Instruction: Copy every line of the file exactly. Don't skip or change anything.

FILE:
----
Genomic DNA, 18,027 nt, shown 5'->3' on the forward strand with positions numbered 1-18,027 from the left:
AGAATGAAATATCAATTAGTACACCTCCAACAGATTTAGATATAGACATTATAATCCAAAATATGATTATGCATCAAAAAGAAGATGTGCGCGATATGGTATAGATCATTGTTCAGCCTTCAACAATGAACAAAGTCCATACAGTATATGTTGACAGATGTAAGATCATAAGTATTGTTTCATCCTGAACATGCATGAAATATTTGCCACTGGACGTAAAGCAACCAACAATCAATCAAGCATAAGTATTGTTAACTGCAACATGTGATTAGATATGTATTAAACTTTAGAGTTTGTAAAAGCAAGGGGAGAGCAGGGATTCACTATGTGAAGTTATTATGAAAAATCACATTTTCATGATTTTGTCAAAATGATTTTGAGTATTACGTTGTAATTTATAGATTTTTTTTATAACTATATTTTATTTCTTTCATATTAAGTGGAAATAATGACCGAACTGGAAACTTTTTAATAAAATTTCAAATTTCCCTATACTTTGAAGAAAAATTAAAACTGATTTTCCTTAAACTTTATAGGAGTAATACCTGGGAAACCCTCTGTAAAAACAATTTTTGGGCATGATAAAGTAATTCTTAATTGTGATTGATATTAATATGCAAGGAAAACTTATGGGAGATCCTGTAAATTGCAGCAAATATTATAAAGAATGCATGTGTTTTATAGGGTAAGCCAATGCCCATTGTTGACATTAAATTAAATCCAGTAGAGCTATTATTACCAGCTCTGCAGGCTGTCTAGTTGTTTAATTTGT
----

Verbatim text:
Genomic DNA, 18,027 nt, shown 5'->3' on the forward strand with positions numbered 1-18,027 from the left:
AGAATGAAATATCAATTAGTACACCTCCAACAGATTTAGATATAGACATTATAATCCAAAATATGATTATGCATCAAAAAGAAGATGTGCGCGATATGGTATAGATCATTGTTCAGCCTTCAACAATGAACAAAGTCCATACAGTATATGTTGACAGATGTAAGATCATAAGTATTGTTTCATCCTGAACATGCATGAAATATTTGCCACTGGACGTAAAGCAACCAACAATCAATCAAGCATAAGTATTGTTAACTGCAACATGTGATTAGATATGTATTAAACTTTAGAGTTTGTAAAAGCAAGGGGAGAGCAGGGATTCACTATGTGAAGTTATTATGAAAAATCACATTTTCATGATTTTGTCAAAATGATTTTGAGTATTACGTTGTAATTTATAGATTTTTTTTATAACTATATTTTATTTCTTTCATATTAAGTGGAAATAATGACCGAACTGGAAACTTTTTAATAAAATTTCAAATTTCCCTATACTTTGAAGAAAAATTAAAACTGATTTTCCTTAAACTTTATAGGAGTAATACCTGGGAAACCCTCTGTAAAAACAATTTTTGGGCATGATAAAGTAATTCTTAATTGTGATTGATATTAATATGCAAGGAAAACTTATGGGAGATCCTGTAAATTGCAGCAAATATTATAAAGAATGCATGTGTTTTATAGGGTAAGCCAATGCCCATTGTTGACATTAAATTAAATCCAGTAGAGCTATTATTACCAGCTCTGCAGGCTGTCTAGTTGTTTAATTTGT